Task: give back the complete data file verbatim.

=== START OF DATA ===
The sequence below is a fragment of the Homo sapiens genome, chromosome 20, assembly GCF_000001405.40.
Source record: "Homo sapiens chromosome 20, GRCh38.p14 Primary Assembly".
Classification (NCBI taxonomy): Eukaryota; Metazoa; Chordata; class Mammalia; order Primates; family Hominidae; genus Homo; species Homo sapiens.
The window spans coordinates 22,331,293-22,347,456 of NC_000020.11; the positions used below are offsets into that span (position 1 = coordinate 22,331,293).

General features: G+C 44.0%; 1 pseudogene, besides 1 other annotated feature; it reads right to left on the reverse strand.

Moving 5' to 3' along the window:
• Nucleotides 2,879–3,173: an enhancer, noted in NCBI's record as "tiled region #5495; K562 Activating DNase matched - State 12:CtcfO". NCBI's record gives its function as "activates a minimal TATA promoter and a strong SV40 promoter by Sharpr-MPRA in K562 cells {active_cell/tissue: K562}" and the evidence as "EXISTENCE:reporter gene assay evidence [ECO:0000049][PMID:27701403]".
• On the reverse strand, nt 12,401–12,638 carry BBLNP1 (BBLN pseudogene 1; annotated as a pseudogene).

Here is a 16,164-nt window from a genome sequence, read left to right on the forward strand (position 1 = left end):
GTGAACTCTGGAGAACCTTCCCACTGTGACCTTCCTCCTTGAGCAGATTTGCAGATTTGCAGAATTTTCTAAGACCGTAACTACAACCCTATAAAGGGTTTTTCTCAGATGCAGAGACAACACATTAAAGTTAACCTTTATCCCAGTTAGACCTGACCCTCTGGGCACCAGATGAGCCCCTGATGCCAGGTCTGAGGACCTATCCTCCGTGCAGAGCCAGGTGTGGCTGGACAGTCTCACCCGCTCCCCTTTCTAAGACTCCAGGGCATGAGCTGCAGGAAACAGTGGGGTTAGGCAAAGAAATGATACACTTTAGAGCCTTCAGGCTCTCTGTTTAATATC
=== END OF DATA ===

The sequence below is a fragment of the Homo sapiens genome, chromosome 20, assembly GCF_000001405.40.
Source record: "Homo sapiens chromosome 20, GRCh38.p14 Primary Assembly".
Classification (NCBI taxonomy): Eukaryota; Metazoa; Chordata; class Mammalia; order Primates; family Hominidae; genus Homo; species Homo sapiens.
The window spans coordinates 22,331,293-22,347,456 of NC_000020.11; the positions used below are offsets into that span (position 1 = coordinate 22,331,293).

General features: G+C 44.0%; 1 pseudogene, besides 1 other annotated feature; it reads right to left on the reverse strand.

Moving 5' to 3' along the window:
• Nucleotides 2,879–3,173: an enhancer, noted in NCBI's record as "tiled region #5495; K562 Activating DNase matched - State 12:CtcfO". NCBI's record gives its function as "activates a minimal TATA promoter and a strong SV40 promoter by Sharpr-MPRA in K562 cells {active_cell/tissue: K562}" and the evidence as "EXISTENCE:reporter gene assay evidence [ECO:0000049][PMID:27701403]".
• On the reverse strand, nt 12,401–12,638 carry BBLNP1 (BBLN pseudogene 1; annotated as a pseudogene).

Here is a 16,164-nt window from a genome sequence, read left to right on the forward strand (position 1 = left end):
GTGAACTCTGGAGAACCTTCCCACTGTGACCTTCCTCCTTGAGCAGATTTGCAGATTTGCAGAATTTTCTAAGACCGTAACTACAACCCTATAAAGGGTTTTTCTCAGATGCAGAGACAACACATTAAAGTTAACCTTTATCCCAGTTAGACCTGACCCTCTGGGCACCAGATGAGCCCCTGATGCCAGGTCTGAGGACCTATCCTCCGTGCAGAGCCAGGTGTGGCTGGACAGTCTCACCCGCTCCCCTTTCTAAGACTCCAGGGCATGAGCTGCAGGAAACAGTGGGGTTAGGCAAAGAAATGATACACTTTAGAGCCTTCAGGCTCTCTGTTTAATATC